When I returned from Cuba in ‘06, and wrote my novel “Alicia,” mostly set there, my leading male character visited Necropolis Colon with his lady love, saw the sculpture, recalled his own lost Golden Retriever, and, as we say in colloquial English, “lost it.” I was determined that I would someday pay my respects to Rinti in person.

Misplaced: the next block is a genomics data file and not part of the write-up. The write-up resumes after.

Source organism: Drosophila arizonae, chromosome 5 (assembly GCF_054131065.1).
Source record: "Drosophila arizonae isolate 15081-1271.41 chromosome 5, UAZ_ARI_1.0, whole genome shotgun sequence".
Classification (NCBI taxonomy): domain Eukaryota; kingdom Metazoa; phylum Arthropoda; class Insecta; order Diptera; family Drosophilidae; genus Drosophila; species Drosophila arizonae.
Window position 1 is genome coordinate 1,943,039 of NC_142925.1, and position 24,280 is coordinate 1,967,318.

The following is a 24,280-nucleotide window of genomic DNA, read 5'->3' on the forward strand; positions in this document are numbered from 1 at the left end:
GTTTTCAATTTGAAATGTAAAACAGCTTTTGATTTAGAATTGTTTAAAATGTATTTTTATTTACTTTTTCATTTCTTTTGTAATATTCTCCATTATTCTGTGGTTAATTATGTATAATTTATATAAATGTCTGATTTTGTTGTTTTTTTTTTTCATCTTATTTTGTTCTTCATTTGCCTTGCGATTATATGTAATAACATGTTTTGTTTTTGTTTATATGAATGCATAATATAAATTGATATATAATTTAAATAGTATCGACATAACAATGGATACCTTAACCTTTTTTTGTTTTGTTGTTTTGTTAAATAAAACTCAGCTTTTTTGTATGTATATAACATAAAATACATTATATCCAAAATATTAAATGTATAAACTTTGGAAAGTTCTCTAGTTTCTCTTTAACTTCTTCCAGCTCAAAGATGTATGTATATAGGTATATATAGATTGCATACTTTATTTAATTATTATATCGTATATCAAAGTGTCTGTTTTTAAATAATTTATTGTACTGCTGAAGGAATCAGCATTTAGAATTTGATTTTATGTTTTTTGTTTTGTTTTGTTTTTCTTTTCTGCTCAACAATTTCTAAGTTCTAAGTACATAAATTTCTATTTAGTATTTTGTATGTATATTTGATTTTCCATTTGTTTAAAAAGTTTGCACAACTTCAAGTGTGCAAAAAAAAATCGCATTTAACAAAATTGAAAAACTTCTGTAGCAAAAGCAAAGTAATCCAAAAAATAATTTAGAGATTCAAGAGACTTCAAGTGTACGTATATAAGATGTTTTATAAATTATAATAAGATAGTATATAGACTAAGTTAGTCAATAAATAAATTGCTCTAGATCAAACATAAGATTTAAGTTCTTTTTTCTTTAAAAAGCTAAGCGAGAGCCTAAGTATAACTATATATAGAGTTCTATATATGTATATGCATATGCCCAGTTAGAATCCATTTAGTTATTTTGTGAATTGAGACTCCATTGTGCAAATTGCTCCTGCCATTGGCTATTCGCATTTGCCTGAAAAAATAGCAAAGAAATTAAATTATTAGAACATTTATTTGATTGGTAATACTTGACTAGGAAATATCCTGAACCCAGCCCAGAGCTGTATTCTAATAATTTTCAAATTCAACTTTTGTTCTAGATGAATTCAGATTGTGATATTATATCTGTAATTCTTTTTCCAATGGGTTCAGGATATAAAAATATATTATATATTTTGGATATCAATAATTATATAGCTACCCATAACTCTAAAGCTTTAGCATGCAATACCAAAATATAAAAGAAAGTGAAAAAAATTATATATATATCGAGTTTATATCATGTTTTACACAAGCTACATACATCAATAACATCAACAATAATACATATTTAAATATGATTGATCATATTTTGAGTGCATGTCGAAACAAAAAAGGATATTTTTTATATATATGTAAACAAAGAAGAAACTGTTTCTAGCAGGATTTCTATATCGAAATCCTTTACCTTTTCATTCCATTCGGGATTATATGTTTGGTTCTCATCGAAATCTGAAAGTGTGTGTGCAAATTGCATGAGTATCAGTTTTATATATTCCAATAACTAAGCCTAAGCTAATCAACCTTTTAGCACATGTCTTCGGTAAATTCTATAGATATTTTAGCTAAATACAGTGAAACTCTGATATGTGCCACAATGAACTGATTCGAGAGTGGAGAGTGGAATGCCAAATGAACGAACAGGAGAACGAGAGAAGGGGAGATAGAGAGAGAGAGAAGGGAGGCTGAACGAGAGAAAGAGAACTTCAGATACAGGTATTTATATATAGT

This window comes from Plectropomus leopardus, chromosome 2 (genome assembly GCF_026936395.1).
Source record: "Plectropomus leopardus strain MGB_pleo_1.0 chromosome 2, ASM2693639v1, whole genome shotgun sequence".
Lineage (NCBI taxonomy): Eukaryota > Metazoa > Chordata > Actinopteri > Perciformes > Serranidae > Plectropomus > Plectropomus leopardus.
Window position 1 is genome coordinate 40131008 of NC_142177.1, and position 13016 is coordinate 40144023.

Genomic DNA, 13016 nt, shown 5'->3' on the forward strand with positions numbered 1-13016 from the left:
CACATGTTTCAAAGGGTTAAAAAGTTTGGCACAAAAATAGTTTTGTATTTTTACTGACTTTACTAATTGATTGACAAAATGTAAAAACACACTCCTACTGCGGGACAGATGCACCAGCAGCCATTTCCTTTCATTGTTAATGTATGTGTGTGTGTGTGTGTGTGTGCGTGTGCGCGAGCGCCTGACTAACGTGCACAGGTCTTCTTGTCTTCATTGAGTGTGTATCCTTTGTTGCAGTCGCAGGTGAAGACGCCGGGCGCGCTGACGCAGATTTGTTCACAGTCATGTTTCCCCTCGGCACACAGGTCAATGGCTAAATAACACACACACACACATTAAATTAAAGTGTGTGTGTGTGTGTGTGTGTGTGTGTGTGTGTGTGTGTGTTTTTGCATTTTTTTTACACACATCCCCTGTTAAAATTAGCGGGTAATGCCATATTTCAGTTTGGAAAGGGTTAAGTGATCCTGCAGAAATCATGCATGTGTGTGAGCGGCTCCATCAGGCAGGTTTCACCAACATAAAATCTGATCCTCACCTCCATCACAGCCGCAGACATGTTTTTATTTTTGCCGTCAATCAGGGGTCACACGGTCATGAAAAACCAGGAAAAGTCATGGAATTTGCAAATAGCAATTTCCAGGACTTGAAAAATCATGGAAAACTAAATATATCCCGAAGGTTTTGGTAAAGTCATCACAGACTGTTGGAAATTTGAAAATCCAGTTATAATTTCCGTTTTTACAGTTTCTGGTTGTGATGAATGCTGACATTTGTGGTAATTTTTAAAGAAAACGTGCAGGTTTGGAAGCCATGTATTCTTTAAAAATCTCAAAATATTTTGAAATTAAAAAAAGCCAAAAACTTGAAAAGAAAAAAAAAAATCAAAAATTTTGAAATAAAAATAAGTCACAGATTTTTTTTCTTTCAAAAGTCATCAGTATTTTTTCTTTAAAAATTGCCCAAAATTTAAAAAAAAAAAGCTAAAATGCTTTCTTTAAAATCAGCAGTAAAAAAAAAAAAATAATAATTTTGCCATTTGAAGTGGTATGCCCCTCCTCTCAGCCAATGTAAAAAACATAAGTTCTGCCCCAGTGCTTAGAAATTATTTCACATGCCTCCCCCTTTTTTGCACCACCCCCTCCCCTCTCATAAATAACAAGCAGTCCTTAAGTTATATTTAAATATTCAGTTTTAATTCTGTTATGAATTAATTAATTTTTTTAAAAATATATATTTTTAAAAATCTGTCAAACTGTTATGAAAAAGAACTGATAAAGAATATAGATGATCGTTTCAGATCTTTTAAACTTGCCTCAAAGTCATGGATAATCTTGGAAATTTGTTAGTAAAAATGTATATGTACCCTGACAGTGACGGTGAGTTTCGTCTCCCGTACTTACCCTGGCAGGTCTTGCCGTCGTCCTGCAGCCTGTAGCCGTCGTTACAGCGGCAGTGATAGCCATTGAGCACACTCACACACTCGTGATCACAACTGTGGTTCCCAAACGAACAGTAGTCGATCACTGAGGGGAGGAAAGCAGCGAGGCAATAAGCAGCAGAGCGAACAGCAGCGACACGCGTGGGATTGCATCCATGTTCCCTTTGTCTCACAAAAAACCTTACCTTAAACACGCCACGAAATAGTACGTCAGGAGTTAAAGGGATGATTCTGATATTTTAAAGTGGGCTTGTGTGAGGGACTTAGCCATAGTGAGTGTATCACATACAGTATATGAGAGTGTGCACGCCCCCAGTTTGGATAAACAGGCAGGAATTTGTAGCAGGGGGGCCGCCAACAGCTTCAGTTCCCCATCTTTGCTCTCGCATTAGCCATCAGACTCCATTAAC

La Rampa, where I’d never been before, seemed to have some of everything - shops, little malls, low rise apartments, restaurants, movie theaters. It didn’t look like Habana Vieja or anything around it - it had the air of an area where locals go to do their own business. The collectivo driver pulled over to let us out, indicating that the cemetery was a block to the left. Its entrance included an elaborate arch, with angels on top, easily visible from La Rampa. Our one block walk took us past a building that seemed to be a large open indoor space where people went to watch sporting events and have activities of one sort or another - there were references to baseball. Outside was a small café. We crossed another street and were at Colon’s entrance. It appeared that we could simply walk in, but a middle aged woman came out from beside the arch and asked for 5 CUCs each. While I had read or heard nothing about an entrance fee, particularly one that high, I wasn’t disposed to argue. By then, we had realized we had neither the time nor the available cash for a real out-of-Havana trip, but we did have enough to see us through our departure on Tuesday.